Many delivery companies started testing drones to deliver the goods to the customers. The idea is to cut on delivery costs, but also to minimize the CO2 emissions in the atmosphere. And sure, drones are powered by batteries, which makes them zero-emission vehicles, which should translate in significant cuts in emissions.
However, according to a study made in California, drone deliveries aren’t always the best solution to minimize CO2 emissions. The team composed of people of the Livermore National Laboratory, Carnegie Mellon University, SRI International and the University of Colorado-Boulder found some exciting discoveries regarding drone deliveries.
For shorter deliveries, drones are clearly more efficient and less pollutive. More precisely, drones produced only 0.42 kg of CO2 for a small package (up to 0.5 kg), compared to 0.92 kilograms if the package was delivered with a truck.
That’s more than a 50% reduction of emissions in states like California, where most of the electricity is made from renewables. In Missouri, on the other hand, the reduction in CO2 will be only 23%. The reason is pretty straightforward – Missouri gets most of its electricity from coal.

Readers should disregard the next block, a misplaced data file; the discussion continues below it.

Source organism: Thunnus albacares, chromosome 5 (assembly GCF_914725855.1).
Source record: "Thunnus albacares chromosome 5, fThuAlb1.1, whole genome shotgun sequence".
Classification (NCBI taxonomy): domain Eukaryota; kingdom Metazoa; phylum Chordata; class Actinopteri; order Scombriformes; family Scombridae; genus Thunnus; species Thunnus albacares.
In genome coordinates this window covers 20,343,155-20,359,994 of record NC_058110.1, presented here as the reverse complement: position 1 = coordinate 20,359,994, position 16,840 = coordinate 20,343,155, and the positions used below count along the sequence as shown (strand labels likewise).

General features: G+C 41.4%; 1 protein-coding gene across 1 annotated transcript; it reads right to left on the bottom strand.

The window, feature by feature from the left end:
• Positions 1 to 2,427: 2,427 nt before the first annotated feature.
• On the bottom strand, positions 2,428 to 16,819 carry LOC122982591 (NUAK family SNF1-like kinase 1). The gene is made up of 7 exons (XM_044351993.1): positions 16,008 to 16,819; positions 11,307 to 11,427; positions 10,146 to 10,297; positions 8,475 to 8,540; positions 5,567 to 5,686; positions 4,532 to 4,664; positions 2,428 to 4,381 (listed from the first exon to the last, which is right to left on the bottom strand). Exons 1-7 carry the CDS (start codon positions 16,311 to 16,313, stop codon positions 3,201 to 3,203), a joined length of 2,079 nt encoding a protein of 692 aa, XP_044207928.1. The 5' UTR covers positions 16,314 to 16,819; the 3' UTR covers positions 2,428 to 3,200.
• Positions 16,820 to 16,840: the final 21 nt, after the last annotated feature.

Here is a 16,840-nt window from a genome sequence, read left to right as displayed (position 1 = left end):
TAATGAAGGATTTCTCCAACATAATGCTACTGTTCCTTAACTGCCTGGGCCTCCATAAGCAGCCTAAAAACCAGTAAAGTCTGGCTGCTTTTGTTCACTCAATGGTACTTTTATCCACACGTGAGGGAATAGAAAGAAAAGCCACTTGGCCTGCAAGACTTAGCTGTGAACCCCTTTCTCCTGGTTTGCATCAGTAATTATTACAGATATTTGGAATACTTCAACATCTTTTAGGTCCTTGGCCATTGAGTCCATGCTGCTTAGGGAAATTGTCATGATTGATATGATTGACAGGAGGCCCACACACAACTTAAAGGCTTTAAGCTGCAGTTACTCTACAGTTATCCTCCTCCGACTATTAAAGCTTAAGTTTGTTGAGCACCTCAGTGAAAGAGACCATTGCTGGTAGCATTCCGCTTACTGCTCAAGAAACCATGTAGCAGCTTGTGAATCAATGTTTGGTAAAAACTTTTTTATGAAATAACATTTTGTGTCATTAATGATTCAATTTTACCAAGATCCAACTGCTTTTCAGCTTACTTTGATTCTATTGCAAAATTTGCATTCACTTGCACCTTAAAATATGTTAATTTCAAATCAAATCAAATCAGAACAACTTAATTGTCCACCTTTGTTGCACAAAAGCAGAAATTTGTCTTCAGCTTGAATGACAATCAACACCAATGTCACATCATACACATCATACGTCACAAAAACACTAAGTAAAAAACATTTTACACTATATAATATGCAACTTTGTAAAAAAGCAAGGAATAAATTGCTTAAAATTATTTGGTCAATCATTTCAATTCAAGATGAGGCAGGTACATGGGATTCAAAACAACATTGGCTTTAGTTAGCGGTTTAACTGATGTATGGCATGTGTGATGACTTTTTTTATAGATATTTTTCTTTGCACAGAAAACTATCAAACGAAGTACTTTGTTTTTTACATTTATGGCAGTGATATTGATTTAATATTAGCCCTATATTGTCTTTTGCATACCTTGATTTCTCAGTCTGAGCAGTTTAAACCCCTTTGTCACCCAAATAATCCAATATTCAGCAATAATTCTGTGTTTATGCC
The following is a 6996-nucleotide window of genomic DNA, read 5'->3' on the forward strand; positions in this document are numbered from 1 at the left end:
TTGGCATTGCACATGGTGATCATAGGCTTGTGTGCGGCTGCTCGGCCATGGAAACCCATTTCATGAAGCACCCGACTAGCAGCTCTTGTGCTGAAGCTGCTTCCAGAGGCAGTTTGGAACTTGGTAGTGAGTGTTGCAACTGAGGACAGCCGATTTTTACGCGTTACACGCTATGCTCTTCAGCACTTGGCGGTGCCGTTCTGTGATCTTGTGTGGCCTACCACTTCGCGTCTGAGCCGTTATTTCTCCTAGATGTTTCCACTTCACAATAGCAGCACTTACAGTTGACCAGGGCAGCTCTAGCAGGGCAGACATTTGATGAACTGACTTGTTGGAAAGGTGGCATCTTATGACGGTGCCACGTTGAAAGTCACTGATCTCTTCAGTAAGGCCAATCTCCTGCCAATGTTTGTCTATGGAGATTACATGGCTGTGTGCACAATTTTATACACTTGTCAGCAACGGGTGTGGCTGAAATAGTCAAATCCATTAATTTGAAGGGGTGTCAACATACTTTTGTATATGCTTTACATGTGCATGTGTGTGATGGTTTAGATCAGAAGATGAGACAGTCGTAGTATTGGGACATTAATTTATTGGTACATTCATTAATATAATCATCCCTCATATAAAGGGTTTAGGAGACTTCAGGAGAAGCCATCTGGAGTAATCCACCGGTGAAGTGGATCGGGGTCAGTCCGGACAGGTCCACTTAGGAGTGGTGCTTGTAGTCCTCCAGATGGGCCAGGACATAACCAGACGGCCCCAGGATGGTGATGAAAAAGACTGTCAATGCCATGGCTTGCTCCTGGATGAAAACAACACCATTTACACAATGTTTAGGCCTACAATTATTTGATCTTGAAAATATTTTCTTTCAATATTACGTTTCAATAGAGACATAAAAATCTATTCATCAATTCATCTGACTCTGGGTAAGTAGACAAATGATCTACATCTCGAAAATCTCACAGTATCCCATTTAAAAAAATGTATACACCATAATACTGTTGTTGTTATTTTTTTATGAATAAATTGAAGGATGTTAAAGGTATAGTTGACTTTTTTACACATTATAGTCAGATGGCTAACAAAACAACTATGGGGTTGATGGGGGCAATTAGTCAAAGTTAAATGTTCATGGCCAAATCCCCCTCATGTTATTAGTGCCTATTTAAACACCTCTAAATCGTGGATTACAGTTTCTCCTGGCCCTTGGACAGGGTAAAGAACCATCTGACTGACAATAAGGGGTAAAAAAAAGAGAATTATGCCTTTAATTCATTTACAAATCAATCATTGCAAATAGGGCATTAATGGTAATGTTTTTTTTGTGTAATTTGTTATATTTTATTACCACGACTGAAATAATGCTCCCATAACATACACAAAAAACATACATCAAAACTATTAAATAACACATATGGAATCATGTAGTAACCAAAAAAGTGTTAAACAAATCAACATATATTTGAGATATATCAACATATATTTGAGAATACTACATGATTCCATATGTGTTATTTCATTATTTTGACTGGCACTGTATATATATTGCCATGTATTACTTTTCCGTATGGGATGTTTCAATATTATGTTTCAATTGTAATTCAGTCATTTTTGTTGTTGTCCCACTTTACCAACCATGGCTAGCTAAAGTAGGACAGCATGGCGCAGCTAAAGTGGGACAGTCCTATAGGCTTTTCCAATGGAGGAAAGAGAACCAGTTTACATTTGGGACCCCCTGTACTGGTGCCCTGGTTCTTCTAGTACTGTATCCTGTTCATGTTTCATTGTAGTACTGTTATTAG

However, for longer distances, heavy-duty trucks (even diesel-powered ones) are still a better choice. In these cases, companies should use larger drones (packages of up to 8 kg), which consume much more electricity and are less efficient overall.
In California, large drones were only 9% more efficient than diesel-powered heavy-duty trucks. Furthermore, in Missouri, the large drones emitted more CO2 for a delivered package.
According to the study, the best way to cut emissions for longer deliveries is to use electric vans or trucks. Heavy-duty electric trucks, for example, can carry many more packages than a large drone, which can significantly cut the CO2 emissions per package.